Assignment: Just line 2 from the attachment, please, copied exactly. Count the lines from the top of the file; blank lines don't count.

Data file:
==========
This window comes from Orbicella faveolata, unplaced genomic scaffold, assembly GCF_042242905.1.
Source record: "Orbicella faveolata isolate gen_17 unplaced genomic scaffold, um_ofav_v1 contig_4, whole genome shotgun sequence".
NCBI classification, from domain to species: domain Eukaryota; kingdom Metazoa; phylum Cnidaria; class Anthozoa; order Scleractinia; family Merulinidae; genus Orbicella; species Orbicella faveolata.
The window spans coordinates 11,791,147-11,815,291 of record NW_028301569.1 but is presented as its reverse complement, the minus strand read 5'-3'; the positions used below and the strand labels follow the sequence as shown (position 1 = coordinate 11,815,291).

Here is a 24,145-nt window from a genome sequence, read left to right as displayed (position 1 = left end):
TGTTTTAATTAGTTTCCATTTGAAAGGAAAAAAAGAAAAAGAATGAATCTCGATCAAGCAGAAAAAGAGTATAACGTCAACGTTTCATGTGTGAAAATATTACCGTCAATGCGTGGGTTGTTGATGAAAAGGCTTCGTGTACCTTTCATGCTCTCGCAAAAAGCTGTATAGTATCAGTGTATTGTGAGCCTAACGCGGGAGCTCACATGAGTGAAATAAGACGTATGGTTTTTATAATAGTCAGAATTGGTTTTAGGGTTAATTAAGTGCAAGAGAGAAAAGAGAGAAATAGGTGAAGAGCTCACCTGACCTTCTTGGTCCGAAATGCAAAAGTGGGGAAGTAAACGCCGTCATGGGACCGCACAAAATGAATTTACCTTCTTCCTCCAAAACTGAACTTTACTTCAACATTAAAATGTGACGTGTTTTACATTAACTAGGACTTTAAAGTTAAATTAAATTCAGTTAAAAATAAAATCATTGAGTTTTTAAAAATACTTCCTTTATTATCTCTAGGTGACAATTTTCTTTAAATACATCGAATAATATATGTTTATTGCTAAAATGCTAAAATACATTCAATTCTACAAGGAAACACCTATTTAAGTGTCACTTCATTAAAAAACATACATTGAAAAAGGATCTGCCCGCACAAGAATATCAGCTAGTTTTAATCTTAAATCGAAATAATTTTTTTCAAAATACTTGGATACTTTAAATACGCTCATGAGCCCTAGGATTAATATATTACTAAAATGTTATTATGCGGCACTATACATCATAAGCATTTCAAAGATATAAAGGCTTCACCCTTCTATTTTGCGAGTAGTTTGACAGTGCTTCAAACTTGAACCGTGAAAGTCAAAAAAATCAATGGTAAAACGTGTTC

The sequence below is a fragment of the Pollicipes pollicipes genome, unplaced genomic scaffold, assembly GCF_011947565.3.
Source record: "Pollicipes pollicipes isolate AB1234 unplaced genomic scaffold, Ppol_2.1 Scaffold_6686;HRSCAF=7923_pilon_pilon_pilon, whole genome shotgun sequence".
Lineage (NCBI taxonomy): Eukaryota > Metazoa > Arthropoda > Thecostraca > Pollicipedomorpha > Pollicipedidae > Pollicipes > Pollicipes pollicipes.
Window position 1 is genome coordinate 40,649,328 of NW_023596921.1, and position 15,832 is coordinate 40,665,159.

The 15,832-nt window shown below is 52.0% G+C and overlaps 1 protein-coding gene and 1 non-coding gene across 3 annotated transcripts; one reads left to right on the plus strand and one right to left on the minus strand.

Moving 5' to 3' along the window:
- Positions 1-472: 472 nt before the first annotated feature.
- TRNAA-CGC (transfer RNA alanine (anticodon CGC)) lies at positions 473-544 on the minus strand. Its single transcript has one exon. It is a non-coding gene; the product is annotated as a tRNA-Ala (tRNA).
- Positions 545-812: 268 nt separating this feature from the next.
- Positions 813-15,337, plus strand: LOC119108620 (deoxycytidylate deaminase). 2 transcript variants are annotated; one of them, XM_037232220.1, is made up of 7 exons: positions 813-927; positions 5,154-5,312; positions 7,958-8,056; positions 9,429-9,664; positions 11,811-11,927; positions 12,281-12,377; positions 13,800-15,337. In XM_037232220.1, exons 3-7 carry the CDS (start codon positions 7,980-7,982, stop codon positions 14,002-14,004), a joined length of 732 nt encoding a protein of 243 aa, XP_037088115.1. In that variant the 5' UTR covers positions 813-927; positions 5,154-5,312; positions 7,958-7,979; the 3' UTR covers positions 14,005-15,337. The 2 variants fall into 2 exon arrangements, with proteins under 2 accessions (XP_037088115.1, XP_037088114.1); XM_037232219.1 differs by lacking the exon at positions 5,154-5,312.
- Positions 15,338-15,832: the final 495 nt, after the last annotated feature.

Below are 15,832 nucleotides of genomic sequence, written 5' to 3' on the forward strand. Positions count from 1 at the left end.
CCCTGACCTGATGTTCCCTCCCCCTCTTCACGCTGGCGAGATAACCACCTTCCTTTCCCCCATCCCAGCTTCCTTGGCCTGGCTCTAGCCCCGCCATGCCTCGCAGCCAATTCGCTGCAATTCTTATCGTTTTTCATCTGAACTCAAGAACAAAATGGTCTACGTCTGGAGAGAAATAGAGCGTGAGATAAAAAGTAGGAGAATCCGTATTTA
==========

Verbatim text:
Source record: "Orbicella faveolata isolate gen_17 unplaced genomic scaffold, um_ofav_v1 contig_4, whole genome shotgun sequence".